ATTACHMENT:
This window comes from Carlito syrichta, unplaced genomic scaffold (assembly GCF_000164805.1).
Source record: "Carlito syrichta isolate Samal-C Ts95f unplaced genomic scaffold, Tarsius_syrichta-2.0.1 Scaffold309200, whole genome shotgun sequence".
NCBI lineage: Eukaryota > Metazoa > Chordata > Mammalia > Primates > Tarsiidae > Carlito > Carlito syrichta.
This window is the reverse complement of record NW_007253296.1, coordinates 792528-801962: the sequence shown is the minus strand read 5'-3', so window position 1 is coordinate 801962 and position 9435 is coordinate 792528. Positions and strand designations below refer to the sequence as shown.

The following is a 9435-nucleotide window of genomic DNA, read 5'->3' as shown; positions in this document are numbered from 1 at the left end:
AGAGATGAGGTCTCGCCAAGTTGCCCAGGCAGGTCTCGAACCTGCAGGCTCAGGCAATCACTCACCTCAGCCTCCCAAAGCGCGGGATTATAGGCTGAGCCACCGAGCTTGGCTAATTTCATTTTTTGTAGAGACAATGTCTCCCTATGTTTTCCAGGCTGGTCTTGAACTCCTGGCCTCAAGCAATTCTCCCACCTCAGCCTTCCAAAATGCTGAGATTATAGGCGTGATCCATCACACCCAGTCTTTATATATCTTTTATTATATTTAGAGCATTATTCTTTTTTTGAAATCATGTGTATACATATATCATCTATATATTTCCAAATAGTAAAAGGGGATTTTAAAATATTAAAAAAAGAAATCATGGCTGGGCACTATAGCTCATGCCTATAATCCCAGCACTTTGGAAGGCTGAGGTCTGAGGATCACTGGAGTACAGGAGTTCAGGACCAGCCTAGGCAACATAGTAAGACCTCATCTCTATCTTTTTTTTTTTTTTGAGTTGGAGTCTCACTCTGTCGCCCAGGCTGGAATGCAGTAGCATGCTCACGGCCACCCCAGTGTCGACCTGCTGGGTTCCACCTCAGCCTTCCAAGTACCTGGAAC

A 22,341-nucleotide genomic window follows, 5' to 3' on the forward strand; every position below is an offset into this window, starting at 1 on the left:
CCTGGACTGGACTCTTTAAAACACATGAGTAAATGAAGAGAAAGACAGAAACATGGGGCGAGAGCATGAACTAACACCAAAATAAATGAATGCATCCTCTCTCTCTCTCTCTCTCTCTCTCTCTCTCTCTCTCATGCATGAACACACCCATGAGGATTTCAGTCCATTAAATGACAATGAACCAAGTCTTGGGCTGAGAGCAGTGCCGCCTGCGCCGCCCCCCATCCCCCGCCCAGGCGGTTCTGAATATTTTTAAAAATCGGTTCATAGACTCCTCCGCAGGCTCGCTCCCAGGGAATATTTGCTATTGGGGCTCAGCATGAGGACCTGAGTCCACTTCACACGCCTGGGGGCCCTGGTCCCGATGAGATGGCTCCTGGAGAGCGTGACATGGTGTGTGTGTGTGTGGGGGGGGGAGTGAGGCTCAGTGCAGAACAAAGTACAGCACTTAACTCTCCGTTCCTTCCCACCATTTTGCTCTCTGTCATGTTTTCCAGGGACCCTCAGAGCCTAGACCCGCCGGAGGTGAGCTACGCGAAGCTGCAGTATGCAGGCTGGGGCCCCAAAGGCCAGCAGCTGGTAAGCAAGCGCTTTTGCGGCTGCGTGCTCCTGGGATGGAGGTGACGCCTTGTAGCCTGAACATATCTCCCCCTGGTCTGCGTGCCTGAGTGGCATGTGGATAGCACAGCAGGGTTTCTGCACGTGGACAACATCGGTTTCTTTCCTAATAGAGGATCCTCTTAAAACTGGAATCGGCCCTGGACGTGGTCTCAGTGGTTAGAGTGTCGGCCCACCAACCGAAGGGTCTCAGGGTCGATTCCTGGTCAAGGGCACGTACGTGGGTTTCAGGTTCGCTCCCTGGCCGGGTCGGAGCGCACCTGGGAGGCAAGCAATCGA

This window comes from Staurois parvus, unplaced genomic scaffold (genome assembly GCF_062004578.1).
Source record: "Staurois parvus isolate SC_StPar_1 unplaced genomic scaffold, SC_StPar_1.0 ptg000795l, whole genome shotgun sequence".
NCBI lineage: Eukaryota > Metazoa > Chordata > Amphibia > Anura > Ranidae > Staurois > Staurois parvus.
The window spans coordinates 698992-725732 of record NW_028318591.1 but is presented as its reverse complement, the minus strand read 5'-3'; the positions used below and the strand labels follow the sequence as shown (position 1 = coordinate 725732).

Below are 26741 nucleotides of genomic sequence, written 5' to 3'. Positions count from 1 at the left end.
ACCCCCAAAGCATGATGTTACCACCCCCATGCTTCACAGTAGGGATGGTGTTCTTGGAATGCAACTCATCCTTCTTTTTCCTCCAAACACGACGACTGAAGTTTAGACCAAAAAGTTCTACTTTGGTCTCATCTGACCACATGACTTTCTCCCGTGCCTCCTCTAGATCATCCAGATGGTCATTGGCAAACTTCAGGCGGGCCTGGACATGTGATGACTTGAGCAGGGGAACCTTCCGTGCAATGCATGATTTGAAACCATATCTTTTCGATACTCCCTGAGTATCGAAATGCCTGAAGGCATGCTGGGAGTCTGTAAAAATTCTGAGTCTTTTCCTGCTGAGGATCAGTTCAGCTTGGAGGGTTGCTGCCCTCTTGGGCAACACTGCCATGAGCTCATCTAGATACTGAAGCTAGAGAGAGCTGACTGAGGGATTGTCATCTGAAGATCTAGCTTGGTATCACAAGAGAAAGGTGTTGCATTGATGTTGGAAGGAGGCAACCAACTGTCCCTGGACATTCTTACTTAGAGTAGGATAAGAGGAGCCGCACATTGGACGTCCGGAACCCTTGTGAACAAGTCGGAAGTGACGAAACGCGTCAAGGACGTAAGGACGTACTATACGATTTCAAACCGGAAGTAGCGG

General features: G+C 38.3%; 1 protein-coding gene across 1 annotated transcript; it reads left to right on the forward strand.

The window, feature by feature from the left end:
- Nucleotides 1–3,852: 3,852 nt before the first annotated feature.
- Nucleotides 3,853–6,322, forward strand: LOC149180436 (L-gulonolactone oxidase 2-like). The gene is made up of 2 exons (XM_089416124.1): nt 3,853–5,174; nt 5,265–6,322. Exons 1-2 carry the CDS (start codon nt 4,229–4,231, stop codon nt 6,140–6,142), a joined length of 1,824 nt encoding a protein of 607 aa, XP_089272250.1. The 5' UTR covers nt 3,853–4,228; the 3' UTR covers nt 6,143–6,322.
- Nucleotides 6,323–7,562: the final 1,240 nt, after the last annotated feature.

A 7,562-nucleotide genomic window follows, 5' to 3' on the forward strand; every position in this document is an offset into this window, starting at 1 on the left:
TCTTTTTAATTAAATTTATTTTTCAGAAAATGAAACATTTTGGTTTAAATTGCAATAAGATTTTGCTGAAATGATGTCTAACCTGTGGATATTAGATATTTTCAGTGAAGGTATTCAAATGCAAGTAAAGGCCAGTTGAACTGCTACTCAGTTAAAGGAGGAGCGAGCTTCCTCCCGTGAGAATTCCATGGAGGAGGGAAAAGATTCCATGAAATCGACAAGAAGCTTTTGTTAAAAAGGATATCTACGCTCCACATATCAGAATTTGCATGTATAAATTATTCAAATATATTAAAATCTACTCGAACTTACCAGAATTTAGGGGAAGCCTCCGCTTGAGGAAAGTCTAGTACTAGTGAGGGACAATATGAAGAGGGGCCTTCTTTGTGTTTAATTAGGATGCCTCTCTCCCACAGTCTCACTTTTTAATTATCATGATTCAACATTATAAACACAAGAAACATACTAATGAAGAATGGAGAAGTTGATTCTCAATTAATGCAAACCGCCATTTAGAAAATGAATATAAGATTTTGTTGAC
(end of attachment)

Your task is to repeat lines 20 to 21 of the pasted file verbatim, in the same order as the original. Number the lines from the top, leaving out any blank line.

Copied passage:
A 7,562-nucleotide genomic window follows, 5' to 3' on the forward strand; every position in this document is an offset into this window, starting at 1 on the left:
TCTTTTTAATTAAATTTATTTTTCAGAAAATGAAACATTTTGGTTTAAATTGCAATAAGATTTTGCTGAAATGATGTCTAACCTGTGGATATTAGATATTTTCAGTGAAGGTATTCAAATGCAAGTAAAGGCCAGTTGAACTGCTACTCAGTTAAAGGAGGAGCGAGCTTCCTCCCGTGAGAATTCCATGGAGGAGGGAAAAGATTCCATGAAATCGACAAGAAGCTTTTGTTAAAAAGGATATCTACGCTCCACATATCAGAATTTGCATGTATAAATTATTCAAATATATTAAAATCTACTCGAACTTACCAGAATTTAGGGGAAGCCTCCGCTTGAGGAAAGTCTAGTACTAGTGAGGGACAATATGAAGAGGGGCCTTCTTTGTGTTTAATTAGGATGCCTCTCTCCCACAGTCTCACTTTTTAATTATCATGATTCAACATTATAAACACAAGAAACATACTAATGAAGAATGGAGAAGTTGATTCTCAATTAATGCAAACCGCCATTTAGAAAATGAATATAAGATTTTGTTGAC